According to the dictionary Packer had at the time of writing this book, ‘wrath’ is defined as “deep intense anger and indignation”. ‘Anger’ is defined as “stirring of resentful displeasure and strong antagonism, by a sense of injury or insult”; ‘indignation’ as “righteous anger aroused by injustice and baseness”.
“A study of the concordance will show that there are more references in Scripture to the anger, fury, and wrath of God, than there are to His love and tenderness.” –A. W. Pink, The Attributes of God, as quoted by Packer.
The biblical writers feel no inhibitions regarding God’s wrath. Why do we?
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For one, it may be that we perceive wrath as being unworthy of God. It implies a loss of self-control, wounded pride or plain bad temper. It would definitely be wrong to attribute to God traits such as these.
But God doesn’t share our limitations and imperfections. God’s wrath is never capricious, self-indulgent, irritable. God is angry only when anger is called for.
Second, to some, God’s wrath suggests cruelty. This isn’t the case:
- God’s wrath in the Bible is always judicial, i.e. administrating justice. Those who experience God’s wrath receive precisely what they deserve.
- God’s wrath in the Bible is something which men choose for themselves– John 3:18-19. “[T]he decisive act of judgment upon the lost is the judgment which they pass upon themselves, by rejecting the light that comes to them in and through Jesus Christ.”
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“The wrath of God is a perfection of the Divine character on which we need to meditate frequently. First, that our hearts may be duly impressed by God’s detestation of sin. We are ever prone to regard sin lightly, to gloss over its hideousness, to make excuses for it. But the more we study and ponder God’s abhorrence of sin and His frightful vengeance upon it, the more likely we are to realise its heinousness. Second, to beget a true fear of God in our souls for God. ‘Let us have grace whereby we may serve God acceptably with reverence and godly fear: for our God is a consuming fire’ (Heb 12:28-29). We cannot serve Him ‘acceptably’ unless there is due ‘reverence’ for His awful Majesty and ‘godly fear’ of His righteous anger, and these are best promoted by frequently calling to mind that ‘our God is a consuming fire’. Third, to draw out our soul in fervent praise [to Jesus Christ] for having delivered us from ‘the wrath to come’ (1 Thess 1:10). Our readiness or our reluctancy to meditate upon the wrath of God becomes a sure test of how our hearts really stand affected towards Him.”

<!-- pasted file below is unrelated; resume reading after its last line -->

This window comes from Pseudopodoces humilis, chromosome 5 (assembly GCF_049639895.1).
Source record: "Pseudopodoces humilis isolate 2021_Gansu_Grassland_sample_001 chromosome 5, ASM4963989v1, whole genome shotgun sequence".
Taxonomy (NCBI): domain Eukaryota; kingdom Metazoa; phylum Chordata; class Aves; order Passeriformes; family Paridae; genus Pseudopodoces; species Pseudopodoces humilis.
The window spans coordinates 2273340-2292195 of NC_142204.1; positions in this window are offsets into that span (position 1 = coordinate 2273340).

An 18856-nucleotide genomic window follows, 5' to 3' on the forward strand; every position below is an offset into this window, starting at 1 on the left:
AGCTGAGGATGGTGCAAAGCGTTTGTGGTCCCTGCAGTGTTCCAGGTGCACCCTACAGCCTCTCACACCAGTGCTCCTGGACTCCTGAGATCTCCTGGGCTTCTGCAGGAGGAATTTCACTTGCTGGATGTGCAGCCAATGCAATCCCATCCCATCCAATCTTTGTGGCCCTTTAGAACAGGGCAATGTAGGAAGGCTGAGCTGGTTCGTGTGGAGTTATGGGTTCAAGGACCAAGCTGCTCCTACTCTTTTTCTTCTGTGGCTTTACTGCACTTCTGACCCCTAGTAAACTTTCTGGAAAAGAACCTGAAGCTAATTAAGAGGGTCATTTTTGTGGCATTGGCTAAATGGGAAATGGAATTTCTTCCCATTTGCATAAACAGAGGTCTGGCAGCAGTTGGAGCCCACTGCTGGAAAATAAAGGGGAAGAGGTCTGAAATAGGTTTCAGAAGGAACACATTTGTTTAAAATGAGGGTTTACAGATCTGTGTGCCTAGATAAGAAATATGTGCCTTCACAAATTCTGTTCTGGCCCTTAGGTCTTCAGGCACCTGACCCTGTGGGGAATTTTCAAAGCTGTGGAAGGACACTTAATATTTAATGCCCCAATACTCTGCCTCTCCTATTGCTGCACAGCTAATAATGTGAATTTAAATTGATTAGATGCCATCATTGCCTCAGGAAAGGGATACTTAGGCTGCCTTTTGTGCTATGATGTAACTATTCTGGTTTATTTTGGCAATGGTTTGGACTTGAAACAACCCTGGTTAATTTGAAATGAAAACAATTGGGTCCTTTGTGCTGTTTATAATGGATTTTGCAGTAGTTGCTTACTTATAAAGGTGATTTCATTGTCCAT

–A. W. Pink, The Attributes of God, as quoted by Packer.